Some extracts from the appendix of the second edition, containing extracts from the preface of the first edition of the King's translation, in vindication of this versin, will close our prefatory remarks.
Our whole phraseology on religious topics is affected by the antiquated style of the common version. Hence we have been constrained to adopta name for this style, to distinguish it from the good style of persons well educated in our mother tongue. This old fashioned style we call the sacred style; yet this sacred style was the common style in the reign of James. This the following abstact from the original preface will show. Cam. ed. p. 5.--
"Many men's mouthes have been open a good while (and yet are not stopped) with speeches about the translation so long in hand, or rather perusals of translations made before: and ask what may be the reason, what the necessitie of the employment? Hath the Church been deceived, say they, all this while? Hath the bread been mingled with leaven, her silver with drosse, her wine with water, her milk with lime? (Lacte gypsum male misceter, saith S. Ireny.) We hoped that we had been in the right way, that we had the oracles of God delivered unto us, and that though all the world had cause to be offended, and to complain, yet that we had none. Hath the nurse holden out the breast, and nothing but winde in it? Hath the bread been delivered by the fathers of the church, and the same proved to be Lapidosus, as Seneca speaketh? What is it to handle the world of God deceitfully, if this be not? Thus certain brethren. Also, the adversaries of Judah and Jerusalem, like Sanballat in Nehemiah, mock, as we heare, both at the work and workmen, saying, What do thse weak Jews, &c. Will they make the stones whole again out of the heaps of dust which are burnt? Although they build, yet if a fox go up, he shall even break down their stony wall. Was their translation good before? Why do they now mend it? Was it not good? Why then was it obtruded to the people? Yea, why did the Catholicks (meaning Popish Romanists) always go in jeopardy, for refusing to go to heare it? Nay, if it must be translated into English, Catholicks are fittest to do it; they have learning, and they know when a thing is well. We will answer them both briefly: And the former, being brethren, thus, with S. Hierome, Damnamus veteres? Minime, sed post priorum studia in Domo domini quod pssumus laboramus. That is, Do we condemn the ancients? In no case: but after the endeavors of them that were before us, we take the best pains we can in the house of God. As if he said, Being provoked by the example of the learned, that lived before my time, I have thought it my duty to assay, whether my talent in the knowledge of the tongues may be profitable in any measure to God's church, lest I should seem to have labored in them in vain, and lest I should be thought to glory in men (although ancient) above that which was in them. Thus S. Hierome may be thought to speak."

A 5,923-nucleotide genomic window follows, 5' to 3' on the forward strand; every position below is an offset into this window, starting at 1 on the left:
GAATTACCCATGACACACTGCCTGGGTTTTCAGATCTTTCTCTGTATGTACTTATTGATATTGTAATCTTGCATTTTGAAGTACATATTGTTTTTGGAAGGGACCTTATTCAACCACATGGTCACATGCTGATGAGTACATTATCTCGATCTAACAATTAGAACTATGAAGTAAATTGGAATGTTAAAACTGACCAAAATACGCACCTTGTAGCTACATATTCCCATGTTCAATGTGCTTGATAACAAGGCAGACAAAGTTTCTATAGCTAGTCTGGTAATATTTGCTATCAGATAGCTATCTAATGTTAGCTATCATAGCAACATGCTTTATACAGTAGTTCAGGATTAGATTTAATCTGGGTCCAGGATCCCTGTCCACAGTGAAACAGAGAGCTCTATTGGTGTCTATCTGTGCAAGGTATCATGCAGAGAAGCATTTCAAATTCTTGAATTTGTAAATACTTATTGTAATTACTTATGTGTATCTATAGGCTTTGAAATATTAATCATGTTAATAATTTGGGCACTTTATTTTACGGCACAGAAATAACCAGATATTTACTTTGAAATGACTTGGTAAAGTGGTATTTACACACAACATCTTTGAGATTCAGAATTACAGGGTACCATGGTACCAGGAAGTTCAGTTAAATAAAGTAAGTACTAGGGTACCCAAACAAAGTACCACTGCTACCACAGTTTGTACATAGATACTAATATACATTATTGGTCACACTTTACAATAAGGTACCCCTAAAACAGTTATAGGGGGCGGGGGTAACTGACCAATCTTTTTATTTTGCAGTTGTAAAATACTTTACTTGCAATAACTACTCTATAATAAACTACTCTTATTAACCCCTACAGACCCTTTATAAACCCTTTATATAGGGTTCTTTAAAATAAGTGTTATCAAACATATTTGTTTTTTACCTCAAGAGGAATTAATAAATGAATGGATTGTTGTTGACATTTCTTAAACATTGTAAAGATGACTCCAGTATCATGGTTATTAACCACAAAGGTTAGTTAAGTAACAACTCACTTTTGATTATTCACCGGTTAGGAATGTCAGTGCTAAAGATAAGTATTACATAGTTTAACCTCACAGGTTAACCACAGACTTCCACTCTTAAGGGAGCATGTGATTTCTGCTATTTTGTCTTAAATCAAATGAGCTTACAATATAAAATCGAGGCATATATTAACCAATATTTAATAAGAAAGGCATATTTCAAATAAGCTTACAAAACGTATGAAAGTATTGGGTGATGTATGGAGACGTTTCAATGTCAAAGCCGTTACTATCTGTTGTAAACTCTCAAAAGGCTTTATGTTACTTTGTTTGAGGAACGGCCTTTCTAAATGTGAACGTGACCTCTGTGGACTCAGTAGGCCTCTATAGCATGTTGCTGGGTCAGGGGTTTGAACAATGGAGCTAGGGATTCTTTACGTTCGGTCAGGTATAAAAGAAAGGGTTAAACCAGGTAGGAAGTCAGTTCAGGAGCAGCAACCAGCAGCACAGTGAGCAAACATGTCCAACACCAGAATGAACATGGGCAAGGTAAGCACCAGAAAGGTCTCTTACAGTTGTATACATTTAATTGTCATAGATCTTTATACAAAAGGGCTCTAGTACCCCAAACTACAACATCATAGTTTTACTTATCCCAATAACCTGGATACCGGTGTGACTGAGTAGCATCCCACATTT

Now though many alterations in orthography, punctuation, and in marginal readings have been made on the King's translation, so that the first editions differ in many respects from the modern, yet the style is still preserved; and from its old-fashioned peculiarities, it is called the sacred style. I know it may be said, that the style of the King's translation is still more ancient, than the era of his reign, because the "Bishops Bible" and other previous translations did present to the translators the style of their ancestors, from the days of Wickliffe; so that many peculiarities in the obsolete style of the 15th and 16th centuries, are to be found in the common version.
The old Gothic buildings in North and South Britain are generally places of worship; hence, although this style of architecture was once as common in England and Scotland as any of the present models; yet this style being preserved only, or almost exclusively, in the places of worship which the veneration of our ancestors preserved from dilapidation, has given a sacred aspect to places of worship, and has rendered the Gothic style of architecture as sacred, as the obsolete style of King Henry, or King James. Had it not been for the veneration shown to places of worship,not a specimen of Gothic style would at this day have stood upon the British Isles; and had it not been for the same species of veneration, we should not have had at this time any book, sacred or profane, written or published in the style of the 16th centurey. This style we have avoided in the present edition, and hve as far as waspracticable in one effort, removed from the sacred writings the obsolete verily, ye, unto, liveth, keepeth, heareth, doth, hath, thou, thee, and thy: and all their kindred terms and phrases of the same antiquity. They have yielded their places to another race in all our writings and speeches, except in the pulpit or synagogue--why not also in the sacred writings? We might as reasonably contend, that men should appar in the public assemblies for worship with long beards, in Jewish or Roman garments, as that the Scriptures should be handed to us in a style perfectly antiquated, and consequently less intelligible.